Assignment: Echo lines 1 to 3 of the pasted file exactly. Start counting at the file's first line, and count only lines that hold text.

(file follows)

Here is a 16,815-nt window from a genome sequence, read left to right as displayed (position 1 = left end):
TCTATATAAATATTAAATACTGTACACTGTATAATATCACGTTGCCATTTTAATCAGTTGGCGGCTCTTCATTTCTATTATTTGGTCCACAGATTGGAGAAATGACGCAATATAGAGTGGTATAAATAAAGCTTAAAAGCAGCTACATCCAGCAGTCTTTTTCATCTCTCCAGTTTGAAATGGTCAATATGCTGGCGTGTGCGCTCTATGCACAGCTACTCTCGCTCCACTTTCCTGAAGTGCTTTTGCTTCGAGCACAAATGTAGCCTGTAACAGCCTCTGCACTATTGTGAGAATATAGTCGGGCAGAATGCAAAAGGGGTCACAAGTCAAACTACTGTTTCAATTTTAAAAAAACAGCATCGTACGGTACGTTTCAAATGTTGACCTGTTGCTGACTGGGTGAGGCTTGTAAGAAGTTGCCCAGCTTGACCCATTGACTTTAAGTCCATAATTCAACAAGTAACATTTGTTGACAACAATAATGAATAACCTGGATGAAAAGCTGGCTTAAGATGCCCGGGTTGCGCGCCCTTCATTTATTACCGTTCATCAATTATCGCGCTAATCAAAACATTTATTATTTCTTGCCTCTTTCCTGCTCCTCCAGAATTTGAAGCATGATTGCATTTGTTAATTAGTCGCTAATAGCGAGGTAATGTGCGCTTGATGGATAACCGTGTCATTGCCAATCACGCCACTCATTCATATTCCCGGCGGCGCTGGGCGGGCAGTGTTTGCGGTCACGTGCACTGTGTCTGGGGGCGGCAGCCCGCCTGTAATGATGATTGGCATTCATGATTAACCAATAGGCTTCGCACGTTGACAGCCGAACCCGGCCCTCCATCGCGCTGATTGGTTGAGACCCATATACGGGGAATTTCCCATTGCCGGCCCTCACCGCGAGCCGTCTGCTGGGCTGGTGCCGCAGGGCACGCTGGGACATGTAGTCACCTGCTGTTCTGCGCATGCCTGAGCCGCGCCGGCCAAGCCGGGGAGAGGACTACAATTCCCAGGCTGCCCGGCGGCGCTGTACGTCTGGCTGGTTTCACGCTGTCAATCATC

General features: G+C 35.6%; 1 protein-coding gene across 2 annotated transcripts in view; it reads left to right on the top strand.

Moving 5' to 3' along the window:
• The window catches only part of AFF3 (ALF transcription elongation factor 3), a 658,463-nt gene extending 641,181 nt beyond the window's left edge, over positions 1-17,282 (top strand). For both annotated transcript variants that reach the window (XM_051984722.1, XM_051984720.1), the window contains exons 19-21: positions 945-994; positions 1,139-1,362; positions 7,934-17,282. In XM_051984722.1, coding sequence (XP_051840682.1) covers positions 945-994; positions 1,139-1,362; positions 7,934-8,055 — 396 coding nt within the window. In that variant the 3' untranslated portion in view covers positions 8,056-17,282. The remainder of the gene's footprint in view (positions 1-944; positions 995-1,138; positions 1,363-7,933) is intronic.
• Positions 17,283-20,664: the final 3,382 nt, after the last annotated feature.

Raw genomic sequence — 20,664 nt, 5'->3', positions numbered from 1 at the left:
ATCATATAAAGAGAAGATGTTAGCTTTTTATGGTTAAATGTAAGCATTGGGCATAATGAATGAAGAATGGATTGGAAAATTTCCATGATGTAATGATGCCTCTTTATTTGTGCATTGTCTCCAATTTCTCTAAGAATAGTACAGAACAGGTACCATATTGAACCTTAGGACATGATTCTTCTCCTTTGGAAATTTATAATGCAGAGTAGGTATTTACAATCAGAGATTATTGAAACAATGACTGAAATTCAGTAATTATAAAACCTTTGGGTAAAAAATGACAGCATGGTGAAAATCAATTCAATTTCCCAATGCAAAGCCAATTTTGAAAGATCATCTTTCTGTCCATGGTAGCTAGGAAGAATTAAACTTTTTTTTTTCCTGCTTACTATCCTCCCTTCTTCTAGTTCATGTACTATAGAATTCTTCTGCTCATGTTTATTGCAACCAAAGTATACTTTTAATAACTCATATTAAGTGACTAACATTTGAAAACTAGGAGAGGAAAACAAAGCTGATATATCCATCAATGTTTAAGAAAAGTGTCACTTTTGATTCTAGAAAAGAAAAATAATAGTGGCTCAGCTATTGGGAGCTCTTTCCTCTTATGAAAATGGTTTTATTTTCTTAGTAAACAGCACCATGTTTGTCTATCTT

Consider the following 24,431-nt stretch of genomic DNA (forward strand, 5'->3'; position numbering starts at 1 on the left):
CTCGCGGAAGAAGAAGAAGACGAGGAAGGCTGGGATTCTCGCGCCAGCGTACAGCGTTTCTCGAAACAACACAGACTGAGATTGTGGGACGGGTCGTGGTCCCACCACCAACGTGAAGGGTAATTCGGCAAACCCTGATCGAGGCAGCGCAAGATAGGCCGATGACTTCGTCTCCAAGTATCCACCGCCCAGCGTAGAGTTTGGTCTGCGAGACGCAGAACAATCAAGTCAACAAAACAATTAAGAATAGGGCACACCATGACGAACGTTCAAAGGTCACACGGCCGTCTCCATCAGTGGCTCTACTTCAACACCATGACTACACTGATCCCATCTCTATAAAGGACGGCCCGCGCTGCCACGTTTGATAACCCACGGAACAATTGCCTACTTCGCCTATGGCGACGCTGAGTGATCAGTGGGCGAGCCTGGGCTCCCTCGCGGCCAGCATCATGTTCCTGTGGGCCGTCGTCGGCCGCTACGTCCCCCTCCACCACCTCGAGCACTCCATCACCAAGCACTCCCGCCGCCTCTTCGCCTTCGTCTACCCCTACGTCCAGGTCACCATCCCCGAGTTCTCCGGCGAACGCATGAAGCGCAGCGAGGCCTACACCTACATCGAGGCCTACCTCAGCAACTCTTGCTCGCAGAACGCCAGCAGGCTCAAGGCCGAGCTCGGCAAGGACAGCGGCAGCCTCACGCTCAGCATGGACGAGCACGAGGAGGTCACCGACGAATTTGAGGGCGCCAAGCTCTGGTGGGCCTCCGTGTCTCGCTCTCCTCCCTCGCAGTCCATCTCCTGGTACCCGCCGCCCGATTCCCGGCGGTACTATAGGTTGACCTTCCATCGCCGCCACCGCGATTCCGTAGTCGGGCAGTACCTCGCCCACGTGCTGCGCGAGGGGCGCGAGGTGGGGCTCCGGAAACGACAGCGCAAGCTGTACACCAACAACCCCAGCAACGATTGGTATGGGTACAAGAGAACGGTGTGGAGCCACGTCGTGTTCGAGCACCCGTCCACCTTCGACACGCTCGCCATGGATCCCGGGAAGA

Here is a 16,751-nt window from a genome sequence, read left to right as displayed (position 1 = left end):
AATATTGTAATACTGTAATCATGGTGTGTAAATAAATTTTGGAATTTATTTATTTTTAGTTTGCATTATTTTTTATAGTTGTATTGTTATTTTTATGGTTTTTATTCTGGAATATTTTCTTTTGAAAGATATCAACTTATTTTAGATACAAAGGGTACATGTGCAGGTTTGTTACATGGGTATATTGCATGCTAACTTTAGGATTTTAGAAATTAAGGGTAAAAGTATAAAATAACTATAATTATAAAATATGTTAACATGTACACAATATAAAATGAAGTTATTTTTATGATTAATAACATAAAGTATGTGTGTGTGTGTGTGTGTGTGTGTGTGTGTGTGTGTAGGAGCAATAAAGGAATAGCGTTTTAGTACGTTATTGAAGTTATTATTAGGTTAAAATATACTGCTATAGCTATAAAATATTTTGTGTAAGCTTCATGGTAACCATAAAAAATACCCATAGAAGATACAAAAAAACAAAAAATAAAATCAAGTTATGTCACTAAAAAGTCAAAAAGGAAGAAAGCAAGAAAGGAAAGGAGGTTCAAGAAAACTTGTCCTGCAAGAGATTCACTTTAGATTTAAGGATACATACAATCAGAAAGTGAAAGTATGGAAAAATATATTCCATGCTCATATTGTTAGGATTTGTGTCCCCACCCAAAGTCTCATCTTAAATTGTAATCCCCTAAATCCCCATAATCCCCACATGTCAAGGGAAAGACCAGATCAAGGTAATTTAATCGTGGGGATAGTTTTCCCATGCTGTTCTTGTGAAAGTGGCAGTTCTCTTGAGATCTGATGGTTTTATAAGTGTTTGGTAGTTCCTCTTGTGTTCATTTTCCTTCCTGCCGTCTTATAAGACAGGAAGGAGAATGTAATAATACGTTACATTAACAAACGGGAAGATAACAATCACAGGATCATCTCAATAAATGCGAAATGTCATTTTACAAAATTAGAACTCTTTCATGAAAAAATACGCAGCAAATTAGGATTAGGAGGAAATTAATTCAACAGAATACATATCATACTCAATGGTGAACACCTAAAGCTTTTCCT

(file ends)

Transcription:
Here is a 16,815-nt window from a genome sequence, read left to right as displayed (position 1 = left end):
TCTATATAAATATTAAATACTGTACACTGTATAATATCACGTTGCCATTTTAATCAGTTGGCGGCTCTTCATTTCTATTATTTGGTCCACAGATTGGAGAAATGACGCAATATAGAGTGGTATAAATAAAGCTTAAAAGCAGCTACATCCAGCAGTCTTTTTCATCTCTCCAGTTTGAAATGGTCAATATGCTGGCGTGTGCGCTCTATGCACAGCTACTCTCGCTCCACTTTCCTGAAGTGCTTTTGCTTCGAGCACAAATGTAGCCTGTAACAGCCTCTGCACTATTGTGAGAATATAGTCGGGCAGAATGCAAAAGGGGTCACAAGTCAAACTACTGTTTCAATTTTAAAAAAACAGCATCGTACGGTACGTTTCAAATGTTGACCTGTTGCTGACTGGGTGAGGCTTGTAAGAAGTTGCCCAGCTTGACCCATTGACTTTAAGTCCATAATTCAACAAGTAACATTTGTTGACAACAATAATGAATAACCTGGATGAAAAGCTGGCTTAAGATGCCCGGGTTGCGCGCCCTTCATTTATTACCGTTCATCAATTATCGCGCTAATCAAAACATTTATTATTTCTTGCCTCTTTCCTGCTCCTCCAGAATTTGAAGCATGATTGCATTTGTTAATTAGTCGCTAATAGCGAGGTAATGTGCGCTTGATGGATAACCGTGTCATTGCCAATCACGCCACTCATTCATATTCCCGGCGGCGCTGGGCGGGCAGTGTTTGCGGTCACGTGCACTGTGTCTGGGGGCGGCAGCCCGCCTGTAATGATGATTGGCATTCATGATTAACCAATAGGCTTCGCACGTTGACAGCCGAACCCGGCCCTCCATCGCGCTGATTGGTTGAGACCCATATACGGGGAATTTCCCATTGCCGGCCCTCACCGCGAGCCGTCTGCTGGGCTGGTGCCGCAGGGCACGCTGGGACATGTAGTCACCTGCTGTTCTGCGCATGCCTGAGCCGCGCCGGCCAAGCCGGGGAGAGGACTACAATTCCCAGGCTGCCCGGCGGCGCTGTACGTCTGGCTGGTTTCACGCTGTCAATCATC

General features: G+C 35.6%; 1 protein-coding gene across 2 annotated transcripts in view; it reads left to right on the top strand.